When a person gets injured in a car accident, making a claim usually starts with an insurance company. Reporting a claim to an insurance company may be sufficient to trigger coverage under an insurance policy, but it does not initiate legal claim proceedings. If negotiations with an insurance company break down then a lawsuit can be filed – but only if it is done within a certain time period after the accident occurs.
Limiting the time for bringing lawsuits forces people to resolve their legal differences while there is still enough information available for a court to arrive at a fair resolution. It also ensures that people won’t have to worry about being sued over a particular matter for the rest of their lives – and neither will insurance companies which help keep insurance premiums affordable.
Oklahoma’s Statute of Limitations for Personal Injury Claims
Most personal injury lawsuits in Oklahoma must be filed within two years of the date of injury. However, in situations where a claim is brought against one of several responsible parties within the limitations period, the statute of limitations as to the other responsible parties extends to one year after the initial claim is finalized.
Does the Discovery Rule Apply for Car Accident Injuries?
There are some situations where an injury may not become known until the damage is discovered years later. A strict application of a two-year statute of limitations could leave persons with legitimate claims unable to seek recovery. The discovery rule changes the start time for the limitations period from the date of the injury to the date that the injury was discovered – or reasonably should have been discovered.
The discovery rule applies to the two-year statute of limitations for injury claims based on medical malpractice in Oklahoma because injuries caused by medical professionals may not be recognized when they occur. However, in car accident injury cases, the date of the accident is the date of the injury for purposes of beginning the statute of limitations period.
Circumstances That Toll the Statute of Limitations
Even when the date of injury is known, there are certain circumstances that will stop the statutory time period from running as it usually would. During the period of time the particular circumstances exist, the statutory limitation period is tolled and does not begin to run again until the circumstances end. The statute of limitations for personal injury claims from a car accident will be tolled for the following reasons:
- Claimant is a minor – If a car accident results in personal injury to a minor child, the child has until one year past their 18th birthday to file a lawsuit for injuries from the accident.
- Claimant has a mental disability – If an injured claimant has a legal disability, the statute of limitations will be tolled during the period of disability and the claimant will have one year beyond the removal of the disability to file a lawsuit.
- Participation in mediation – To encourage resolutions of civil matters through mediation, Oklahoma tolls the applicable statute of limitations from the time mediation is agreed to until such time as the mediator terminates the mediation.
- At-fault party is incarcerated – If the at-fault party goes to jail for the conduct causing the accident, an injured claimant has 5 years after the perpetrator is released from custody to file a lawsuit.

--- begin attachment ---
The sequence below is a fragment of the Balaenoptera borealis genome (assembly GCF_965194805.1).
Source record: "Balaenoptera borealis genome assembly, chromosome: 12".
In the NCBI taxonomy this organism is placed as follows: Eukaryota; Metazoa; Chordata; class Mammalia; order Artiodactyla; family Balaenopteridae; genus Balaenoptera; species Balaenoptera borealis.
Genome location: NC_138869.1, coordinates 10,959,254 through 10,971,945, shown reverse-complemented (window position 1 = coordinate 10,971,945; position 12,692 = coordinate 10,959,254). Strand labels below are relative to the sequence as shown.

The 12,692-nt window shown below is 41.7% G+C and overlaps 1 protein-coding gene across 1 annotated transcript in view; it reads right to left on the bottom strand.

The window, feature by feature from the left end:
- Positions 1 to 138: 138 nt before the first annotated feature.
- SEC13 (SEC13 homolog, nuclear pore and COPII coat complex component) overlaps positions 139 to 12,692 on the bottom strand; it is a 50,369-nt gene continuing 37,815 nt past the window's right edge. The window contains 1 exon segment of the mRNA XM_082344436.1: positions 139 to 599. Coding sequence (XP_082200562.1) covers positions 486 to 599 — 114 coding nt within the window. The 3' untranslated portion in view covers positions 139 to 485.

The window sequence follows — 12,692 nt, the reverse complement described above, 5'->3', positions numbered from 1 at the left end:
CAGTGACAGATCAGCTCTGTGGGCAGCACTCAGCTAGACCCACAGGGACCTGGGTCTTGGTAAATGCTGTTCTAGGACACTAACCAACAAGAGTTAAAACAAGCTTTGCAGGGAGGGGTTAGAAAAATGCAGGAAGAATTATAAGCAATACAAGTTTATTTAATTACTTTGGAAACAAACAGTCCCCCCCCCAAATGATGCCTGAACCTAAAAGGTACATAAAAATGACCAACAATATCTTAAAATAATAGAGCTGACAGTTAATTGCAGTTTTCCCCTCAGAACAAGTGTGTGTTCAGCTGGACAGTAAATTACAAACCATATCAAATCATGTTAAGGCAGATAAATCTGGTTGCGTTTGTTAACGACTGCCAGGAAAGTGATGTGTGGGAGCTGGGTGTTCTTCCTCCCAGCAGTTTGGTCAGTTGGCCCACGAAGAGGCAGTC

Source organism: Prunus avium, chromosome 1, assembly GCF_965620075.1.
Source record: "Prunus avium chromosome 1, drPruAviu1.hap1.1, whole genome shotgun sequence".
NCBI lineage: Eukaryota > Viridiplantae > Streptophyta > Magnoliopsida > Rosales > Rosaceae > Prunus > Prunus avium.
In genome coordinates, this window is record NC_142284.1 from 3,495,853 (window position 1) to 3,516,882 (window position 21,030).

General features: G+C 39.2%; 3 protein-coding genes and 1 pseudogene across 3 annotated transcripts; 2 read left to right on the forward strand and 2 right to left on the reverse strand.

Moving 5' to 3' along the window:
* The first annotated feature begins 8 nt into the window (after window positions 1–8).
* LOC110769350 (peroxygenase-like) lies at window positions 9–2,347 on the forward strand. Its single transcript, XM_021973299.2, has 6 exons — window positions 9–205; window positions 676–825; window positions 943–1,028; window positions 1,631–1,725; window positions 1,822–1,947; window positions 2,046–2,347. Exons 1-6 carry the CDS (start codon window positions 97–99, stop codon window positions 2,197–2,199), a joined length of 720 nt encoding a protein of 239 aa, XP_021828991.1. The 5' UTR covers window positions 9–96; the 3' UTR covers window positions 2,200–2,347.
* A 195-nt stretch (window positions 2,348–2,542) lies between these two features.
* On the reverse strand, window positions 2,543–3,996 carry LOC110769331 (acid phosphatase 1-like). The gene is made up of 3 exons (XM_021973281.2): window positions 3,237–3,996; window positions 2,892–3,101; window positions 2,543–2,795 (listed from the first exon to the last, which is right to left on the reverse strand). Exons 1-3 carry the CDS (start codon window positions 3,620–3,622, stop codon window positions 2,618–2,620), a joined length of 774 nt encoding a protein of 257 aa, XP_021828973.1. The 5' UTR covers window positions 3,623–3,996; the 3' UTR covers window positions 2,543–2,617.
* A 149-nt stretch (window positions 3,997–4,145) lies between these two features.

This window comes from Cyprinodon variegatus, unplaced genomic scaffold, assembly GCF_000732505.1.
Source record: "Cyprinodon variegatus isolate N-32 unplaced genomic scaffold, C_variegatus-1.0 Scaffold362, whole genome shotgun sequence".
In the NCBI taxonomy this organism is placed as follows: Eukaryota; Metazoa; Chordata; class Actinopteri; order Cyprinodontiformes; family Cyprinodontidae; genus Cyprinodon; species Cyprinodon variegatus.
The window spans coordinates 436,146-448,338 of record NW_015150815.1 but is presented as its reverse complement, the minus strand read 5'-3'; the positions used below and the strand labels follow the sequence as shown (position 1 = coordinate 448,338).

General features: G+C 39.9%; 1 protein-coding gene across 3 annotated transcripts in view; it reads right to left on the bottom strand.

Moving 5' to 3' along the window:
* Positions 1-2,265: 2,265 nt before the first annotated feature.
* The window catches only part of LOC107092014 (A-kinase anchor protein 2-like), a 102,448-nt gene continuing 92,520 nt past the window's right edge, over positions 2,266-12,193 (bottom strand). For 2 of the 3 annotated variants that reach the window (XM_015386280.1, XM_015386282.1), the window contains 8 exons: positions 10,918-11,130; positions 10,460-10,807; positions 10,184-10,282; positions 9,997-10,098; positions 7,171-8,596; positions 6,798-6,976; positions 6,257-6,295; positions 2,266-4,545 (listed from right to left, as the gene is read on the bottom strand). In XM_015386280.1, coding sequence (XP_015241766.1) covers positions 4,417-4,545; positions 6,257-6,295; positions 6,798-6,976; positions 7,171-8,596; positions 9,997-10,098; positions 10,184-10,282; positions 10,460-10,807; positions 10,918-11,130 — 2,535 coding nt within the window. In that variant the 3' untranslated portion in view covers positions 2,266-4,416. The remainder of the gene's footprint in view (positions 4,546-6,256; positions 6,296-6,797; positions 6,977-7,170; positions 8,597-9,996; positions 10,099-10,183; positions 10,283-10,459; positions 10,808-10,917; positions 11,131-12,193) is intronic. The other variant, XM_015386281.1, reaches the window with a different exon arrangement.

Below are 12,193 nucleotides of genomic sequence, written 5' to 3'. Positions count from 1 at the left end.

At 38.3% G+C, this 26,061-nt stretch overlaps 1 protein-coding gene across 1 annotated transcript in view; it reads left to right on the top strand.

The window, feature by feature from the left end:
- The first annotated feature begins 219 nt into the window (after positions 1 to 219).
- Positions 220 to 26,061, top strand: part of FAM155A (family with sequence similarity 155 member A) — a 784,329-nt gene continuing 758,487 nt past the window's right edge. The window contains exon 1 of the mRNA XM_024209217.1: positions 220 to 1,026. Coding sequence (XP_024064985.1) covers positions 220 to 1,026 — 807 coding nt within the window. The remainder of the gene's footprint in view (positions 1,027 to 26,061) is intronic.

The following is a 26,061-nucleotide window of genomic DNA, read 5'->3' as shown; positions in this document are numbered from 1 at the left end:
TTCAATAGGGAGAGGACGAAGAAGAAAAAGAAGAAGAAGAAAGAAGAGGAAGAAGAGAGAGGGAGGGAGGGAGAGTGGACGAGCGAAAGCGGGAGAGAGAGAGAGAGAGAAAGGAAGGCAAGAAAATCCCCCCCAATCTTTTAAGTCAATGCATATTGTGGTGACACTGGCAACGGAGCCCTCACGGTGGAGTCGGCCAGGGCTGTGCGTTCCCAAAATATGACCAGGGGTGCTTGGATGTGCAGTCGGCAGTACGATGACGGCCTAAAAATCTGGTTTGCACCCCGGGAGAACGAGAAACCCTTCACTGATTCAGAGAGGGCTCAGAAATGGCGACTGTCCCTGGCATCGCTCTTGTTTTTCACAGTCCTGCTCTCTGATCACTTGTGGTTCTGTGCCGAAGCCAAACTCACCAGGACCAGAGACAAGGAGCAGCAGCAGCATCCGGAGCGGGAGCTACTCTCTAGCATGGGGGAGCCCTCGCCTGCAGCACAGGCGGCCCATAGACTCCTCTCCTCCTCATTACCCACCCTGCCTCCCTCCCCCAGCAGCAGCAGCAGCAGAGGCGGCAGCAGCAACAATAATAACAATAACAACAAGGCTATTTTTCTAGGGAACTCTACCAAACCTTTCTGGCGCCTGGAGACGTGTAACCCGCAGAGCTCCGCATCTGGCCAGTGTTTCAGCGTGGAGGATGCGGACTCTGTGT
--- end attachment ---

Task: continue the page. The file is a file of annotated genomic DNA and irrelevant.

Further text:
- Unable to obtain service of process – When a person cannot be properly notified of a lawsuit because they have left the state or are hiding, the statute of limitations may be tolled for the period of time the person is gone provided there are no other available legal means to establish jurisdiction.
Agreements to Toll the Statute of Limitations
Statutes of limitation can be tolled by agreement between some or all of the involved parties. An agreement to toll a statute of limitations can be for a specific duration or can be for an indefinite period of time. Tolling agreements are only effective between the parties to the agreement and do not affect the statute of limitations as to other interested parties.
An agreement to toll a statute of limitations gives parties that are trying to settle more time to resolve their differences and removes the pressure to file a lawsuit before the statute expires. With extra time, parties can often avoid ending up in court and incurring the additional expense of litigation.
Can a Lawsuit Proceed if the Filing Deadline is Missed?
Unless one of the tolling exceptions applies or the parties agree to toll the two-year statute of limitations, a personal injury lawsuit that is not filed within the limitations window has virtually no chance of success.
A lawsuit could be filed but it would almost certainly be dismissed on a motion from the responding party for being in violation of the statute of limitations. It is always a good idea to find out what your rights are fairly soon after an accident and learn the applicable time frame for bringing any legal action.
The Reasons for Time Limitations on the Right to Sue
Limiting the amount of time for people to seek legal justice for alleged wrongs done by others is beneficial to both plaintiffs and defendants. It encourages those wronged to pursue their claims in a timely manner and gives defendants a sense of certainty about potential liability for wrongs done. Statutes of limitation help ensure legal matters will be resolved while evidence is fresh and while the imposition of justice may yet have some deterrent effect on the wrongdoer.
Failing to file a lawsuit within the statute of limitations period will bar a person’s right to have a court decide contested issues and may result in serious hardship to a party injured in a car accident. Consulting with an experienced personal injury attorney soon after an accident will ensure that the applicable statute of limitations is recognized and a timeline is established so no legal rights are unnecessarily lost.